Soliyarn & Soliyarn's Business Partners
May - August 2022
Design Sprints, Prototyping, Usability Tests, A/B Testing
Figma, Blender, Sketch, Illustrator, UserZoom
Since this work is under a NDA - I am limited to what I can share. If you are interested in learning more, please contact me
Soliyarn is a smart wearables startup creating sensor-based wearables for military, healthcare and personal use. As a Product Designer at Soliyarn, I was part of the team that designed a web portal to connect to sensor-based garments and visualize data in real-time. I defined user task flows, created wireframes, prototypes and mocks for the pages, and worked to improve the visualizations of the products through 3D design and development
While smart, sensor equipped garments are growing in popularity, not many interfaces have been created that allow different clients to connect to their garments and see data through real-time visualizations relevant to their needs.
In addition, Soliyarn has a line of products that aim to be created for both business use, as well as personal use. Thus, any interface must be adaptable and error-free to allow for commercial and personal use.
The goal for this project was to create a coherent and modular infrastructure and interface that lets Soliyarn's varied clients easily access and interact with their biosensing garments and visualizations.
Soliyarn's had no centralized platform to host real-time data and visualizations of their products. This meant that each client had their own interface to visualize the data collected by their garments. Further, there was no system in place to manage users and products, making it difficult for Soliyarn to effectively scale their business.
As Soliyarn was growing, it was acquiring more clients and customers thereby increasing the types of products being created. A disjointed interface for each product and client was hard to scale.
|No centralized software infrastructure||Software Scalability|
|Not commercial ready - Demos were "academic" in nature||Product value through UX|
|No user or product management system||Commercial Scalability|
|Unclear method of connection between device and software||Renders product unusable and unintuitive|
We created a list of ‘How Might We…’ questions to help us better align our user’s tasks and goals:
I conducted interpretation sessions with the business leaders and researchers who communicate with clients to identify what were the most important features needed in the platform and to identify any important design guidelines and limitations that clients may have.
We need a coherent interface that let all our easily access and interact with their biosensing garments and visualizations in one place
Some key takeaways from these sessions were:
Before designing prototypes, we wanted to define the structure of the portal after receiving the development specifications. For this, we worked closely with engineers, designers and stakeholders to create a complete task flow for the portal. Creating this flow helped us document and understand key tasks for the portal and have a unified point of reference for design and development.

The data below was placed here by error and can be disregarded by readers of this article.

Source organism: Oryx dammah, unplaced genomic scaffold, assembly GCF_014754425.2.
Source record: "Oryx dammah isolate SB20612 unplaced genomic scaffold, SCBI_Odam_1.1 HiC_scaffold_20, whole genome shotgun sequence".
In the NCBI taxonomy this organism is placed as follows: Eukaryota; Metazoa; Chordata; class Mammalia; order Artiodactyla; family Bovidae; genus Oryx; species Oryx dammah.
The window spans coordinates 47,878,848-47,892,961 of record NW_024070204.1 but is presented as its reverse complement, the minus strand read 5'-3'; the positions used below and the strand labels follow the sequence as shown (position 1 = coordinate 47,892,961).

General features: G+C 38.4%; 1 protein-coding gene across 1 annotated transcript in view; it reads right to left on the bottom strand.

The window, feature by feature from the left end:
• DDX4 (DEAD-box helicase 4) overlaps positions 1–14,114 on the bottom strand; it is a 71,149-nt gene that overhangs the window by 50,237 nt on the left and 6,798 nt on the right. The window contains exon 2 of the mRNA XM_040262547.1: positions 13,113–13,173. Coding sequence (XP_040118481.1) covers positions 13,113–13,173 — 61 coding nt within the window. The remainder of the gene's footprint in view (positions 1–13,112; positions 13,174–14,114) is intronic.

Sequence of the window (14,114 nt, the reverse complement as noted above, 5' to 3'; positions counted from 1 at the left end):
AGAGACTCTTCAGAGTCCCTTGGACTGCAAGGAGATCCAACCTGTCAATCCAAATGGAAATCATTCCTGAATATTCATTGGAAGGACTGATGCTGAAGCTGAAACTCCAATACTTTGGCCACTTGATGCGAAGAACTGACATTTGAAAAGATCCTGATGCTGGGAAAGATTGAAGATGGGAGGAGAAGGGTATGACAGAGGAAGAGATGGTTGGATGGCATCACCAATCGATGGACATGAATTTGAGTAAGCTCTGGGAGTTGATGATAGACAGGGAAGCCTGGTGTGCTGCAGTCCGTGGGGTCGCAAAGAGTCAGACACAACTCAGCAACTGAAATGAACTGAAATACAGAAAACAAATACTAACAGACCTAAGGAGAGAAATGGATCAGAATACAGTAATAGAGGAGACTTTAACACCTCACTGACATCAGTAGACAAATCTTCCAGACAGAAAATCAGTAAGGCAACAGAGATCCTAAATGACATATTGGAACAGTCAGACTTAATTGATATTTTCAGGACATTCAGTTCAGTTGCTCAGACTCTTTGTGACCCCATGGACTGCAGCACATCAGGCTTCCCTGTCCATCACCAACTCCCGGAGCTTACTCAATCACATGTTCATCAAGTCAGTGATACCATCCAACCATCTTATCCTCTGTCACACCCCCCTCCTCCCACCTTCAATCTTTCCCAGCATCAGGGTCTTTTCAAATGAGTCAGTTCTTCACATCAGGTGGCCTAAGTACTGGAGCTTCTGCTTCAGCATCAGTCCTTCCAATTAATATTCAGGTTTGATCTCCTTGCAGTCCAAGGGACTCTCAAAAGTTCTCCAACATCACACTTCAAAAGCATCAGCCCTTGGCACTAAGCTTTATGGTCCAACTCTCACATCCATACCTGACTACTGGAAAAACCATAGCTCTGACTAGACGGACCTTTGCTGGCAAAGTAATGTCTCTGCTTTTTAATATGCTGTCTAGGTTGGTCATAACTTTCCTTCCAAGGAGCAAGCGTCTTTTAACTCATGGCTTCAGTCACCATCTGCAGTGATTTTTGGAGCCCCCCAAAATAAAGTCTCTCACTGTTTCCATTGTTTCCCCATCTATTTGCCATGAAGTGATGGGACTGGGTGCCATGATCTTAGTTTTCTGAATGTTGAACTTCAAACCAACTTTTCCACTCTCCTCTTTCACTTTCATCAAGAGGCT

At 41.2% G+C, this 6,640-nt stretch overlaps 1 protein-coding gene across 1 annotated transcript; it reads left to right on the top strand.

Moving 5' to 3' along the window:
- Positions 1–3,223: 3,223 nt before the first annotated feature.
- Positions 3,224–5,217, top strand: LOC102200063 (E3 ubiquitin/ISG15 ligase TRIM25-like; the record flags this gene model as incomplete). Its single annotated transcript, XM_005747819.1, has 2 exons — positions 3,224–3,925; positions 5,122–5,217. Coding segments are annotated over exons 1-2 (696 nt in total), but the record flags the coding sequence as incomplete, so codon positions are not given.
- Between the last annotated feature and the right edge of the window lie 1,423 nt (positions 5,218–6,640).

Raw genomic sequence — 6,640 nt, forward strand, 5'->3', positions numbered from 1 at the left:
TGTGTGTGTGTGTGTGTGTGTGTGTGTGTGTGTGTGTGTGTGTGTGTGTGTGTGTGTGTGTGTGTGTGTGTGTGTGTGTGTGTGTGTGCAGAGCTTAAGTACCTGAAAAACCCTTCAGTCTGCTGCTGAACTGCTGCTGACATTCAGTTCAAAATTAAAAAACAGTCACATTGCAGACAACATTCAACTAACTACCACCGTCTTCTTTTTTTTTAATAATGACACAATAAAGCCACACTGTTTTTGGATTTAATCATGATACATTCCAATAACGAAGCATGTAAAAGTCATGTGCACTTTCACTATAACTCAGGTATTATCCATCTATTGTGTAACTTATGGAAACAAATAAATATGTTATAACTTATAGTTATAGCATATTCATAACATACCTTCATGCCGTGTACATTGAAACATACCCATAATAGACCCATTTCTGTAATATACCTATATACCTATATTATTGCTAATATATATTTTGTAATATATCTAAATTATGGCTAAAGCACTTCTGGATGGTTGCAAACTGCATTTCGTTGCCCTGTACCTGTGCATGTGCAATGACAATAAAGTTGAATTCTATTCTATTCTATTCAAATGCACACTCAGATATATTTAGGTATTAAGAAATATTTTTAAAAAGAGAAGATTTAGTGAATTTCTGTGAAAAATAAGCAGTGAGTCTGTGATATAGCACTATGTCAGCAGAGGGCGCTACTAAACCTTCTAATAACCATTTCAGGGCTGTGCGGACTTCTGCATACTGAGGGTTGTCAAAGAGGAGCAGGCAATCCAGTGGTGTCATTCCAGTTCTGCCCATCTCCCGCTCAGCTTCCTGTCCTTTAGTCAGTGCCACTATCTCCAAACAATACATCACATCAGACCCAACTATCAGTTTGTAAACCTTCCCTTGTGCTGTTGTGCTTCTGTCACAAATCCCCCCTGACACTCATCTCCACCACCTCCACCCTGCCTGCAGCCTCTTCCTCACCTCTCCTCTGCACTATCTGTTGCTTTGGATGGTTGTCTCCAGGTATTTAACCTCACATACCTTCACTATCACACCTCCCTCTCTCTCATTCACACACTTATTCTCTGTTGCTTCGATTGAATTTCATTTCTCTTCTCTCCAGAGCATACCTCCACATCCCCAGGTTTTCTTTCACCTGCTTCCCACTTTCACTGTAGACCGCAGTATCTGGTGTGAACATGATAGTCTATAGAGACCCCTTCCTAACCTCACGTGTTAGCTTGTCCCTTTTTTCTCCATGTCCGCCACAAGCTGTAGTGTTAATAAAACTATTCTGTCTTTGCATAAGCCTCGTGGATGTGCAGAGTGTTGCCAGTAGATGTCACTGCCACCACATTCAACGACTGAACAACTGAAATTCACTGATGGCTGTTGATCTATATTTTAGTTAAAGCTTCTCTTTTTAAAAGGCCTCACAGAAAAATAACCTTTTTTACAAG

The final user flow chart for the web portal including screens and the tasks between screens
We created two different wireframes that we did A/B testing on with a small subset of clients to see which one was more intuitive. The key difference between the wireframes was the navigation styles and configuration setup. The first had top-based navigation and dialog based configuration while the second had side-based navigation with dedicated configuration. In the end, we decided to go with the side-based navigation and dedicated configuration as our A/B testing results found it to be more intuitive for users.
Side Based Navigation Wireframe
Top Based Navigation Wireframe
After analyzing user insights, creating a task flow and testing wireframes with a small set of clients, we did 2 design sprints to create our final prototypes that were used for development. I was responsible for working on two main flows - the device configruation and the visualization interface.
These designs were prototyped in Figma and the animations were created using Framer.
The first prototype I developed was the flow for configuration of a new device. This included users initially connecting their device via bluetooth, downloading and updating any necessary software, and customizing specific details like name, icon and other variables like refresh rate.
3-step process for Device Configuration
The second workflow was all about allowing supervisors and clients be able to manage access to their devices amongst their organizations and locations. Examples of such locations included hospitals with various rooms, or a company with multiple offices. This included creating new users, assigning them to locations and devices, and managing their access.
Prototype for Managing Device & User Access
I also worked to further develop the visualizations of the products. For this, I had to work closely with systems and software engineers to understand the capabilities and limitations of the products. I re-developed the visualization using a 3-D modelling libary called Three.js, D3.js and the Web Canvas API to ensure the visualizations were capable to work with the prototypes created while keeping in mind the limitations of the product.
3D Visualization example